Monday, 2 December 2019
Matters of Urgency
When Patsy Evans was out there in the Limmen Bight area, she talked about that area of land and of her concern. She says, 'Go out and see what's happening.' She's talking to everybody, saying: 'Go out and see what's happening. Be aware, and look at it. Don't make decisions where you are.' That urgency that she feels, and other traditional owners feel—not just in the gulf region but right around the Arnhem Land coastline across to the west, they are seeing the changes and are raising these very same things, especially the rangers who are working on country. So I'm certainly passing on the call of Patsy Evans: find out what's happening in remote Australia and see how climate change is having an impact, not just down here in the south. We have seen tremendous examples, which are just frightening, for people in the south. But please, make sure you're checking out what's going on in northern Australia.
Mangroves are a vital ecosystem. They are nurseries for the mud crab, barramundi and prawn fisheries—or they once were, where it was really abundant. But, sadly, in the Gulf of Carpentaria, the once vibrant mangrove forests consist mainly of dead trees and dusty earth. It is truly unbelievable. The few live seedlings coming through are exposed and vulnerable to damage from the fallen dead trees. And that means no bush tucker for people who may live many kilometres from the local stores—but just because they want to go out there and look after country. Ms Evans also said that through the mangroves you get a lot of bush tucker, mud mussels and shells. But they're all dead, and it makes her feel really sad. Well, she's not alone with that. It's something that all the communities are talking about.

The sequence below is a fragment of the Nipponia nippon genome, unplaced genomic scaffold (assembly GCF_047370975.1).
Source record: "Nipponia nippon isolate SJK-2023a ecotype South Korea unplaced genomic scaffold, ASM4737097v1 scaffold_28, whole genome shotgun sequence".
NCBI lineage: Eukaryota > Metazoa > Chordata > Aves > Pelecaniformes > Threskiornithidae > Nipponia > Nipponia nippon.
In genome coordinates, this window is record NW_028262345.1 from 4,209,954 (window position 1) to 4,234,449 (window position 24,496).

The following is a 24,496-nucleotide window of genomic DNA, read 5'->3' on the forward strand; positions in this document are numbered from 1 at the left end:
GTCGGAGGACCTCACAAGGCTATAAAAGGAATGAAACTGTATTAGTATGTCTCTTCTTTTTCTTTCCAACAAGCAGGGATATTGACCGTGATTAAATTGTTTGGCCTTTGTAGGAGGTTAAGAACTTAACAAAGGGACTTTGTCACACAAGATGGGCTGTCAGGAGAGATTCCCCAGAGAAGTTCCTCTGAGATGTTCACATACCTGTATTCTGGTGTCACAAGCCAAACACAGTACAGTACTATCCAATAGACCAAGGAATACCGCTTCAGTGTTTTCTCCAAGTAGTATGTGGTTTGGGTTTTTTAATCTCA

In Darwin Harbour there's a small island called Bare Sand Island, or Ngulbitjik; it's shaped like a teardrop. Here Australian flatback turtles have chosen their natural breeding ground. And the waters around Bare Sand Island support significant numbers of foraging green and hawksbill turtles. While the island provides an ideal habitat for breeding, with only a few jabirus and some weedy plants posing a threat to the species, still only one in 2,500 hatchling turtles is expected to survive to adulthood. Both species are vulnerable to extinction under Australian classification. Global warming poses serious threats to sea turtle populations, since sex determination and hatching success are dependent on the nest temperature.
Young and old people are feeling the stress of climate change inaction from this government. According to a national survey of young Australians by Mission Australia into young people, the number of people who said the environment was a key national issue has more than tripled, from 9.2 per cent to 34.2 per cent in just one year. In the Northern Territory, it's gone from 10.3 per cent to 27.3 point per cent, and this is causing great stress to our youth. According to a 2010 report, 'Impact of climate change on the Northern Territory', if current emission rates continue, climate change is predicted to cost Australian households roughly $20,000 per year, and that's not including the impact of extreme weather events.
Industry such as cattle exports will be affected, and also tourism. The NT's cattle exports are projected to decline by 19.5 per cent by 2030, and that's all due to climate change—19.5 per cent. In Kakadu National Park, on the land of the Mirarr people there, 80 per cent of Kakadu's beautiful freshwater wetlands are predicted to be destroyed in the next 50 years. The low flood plain makes it vulnerable to even a minimal sea level rise. In Central Australia, outdoor tourism during summer is already becoming hazardous. It's just too hot—simply too hot.
We are facing a climate emergency in this country, and there is a breakdown in consensus on climate change policy in Australia. People are waiting for action on climate change. The people across Australia—especially when we see students and so many people come together calling on legislators, wherever we may be—are calling on all of us and saying: 'Please act—please. Look after country.' It's a call that's echoed by First Nations people when they look at country and see the dramatic changes, see the different flood levels just in the Katherine region, the Arnhem region and across to the west. When you hear the old people talk about changes in weather patterns you know this mob have seen things that are unexplainable in terms of some of the areas, but we know that it is a climate emergency out there.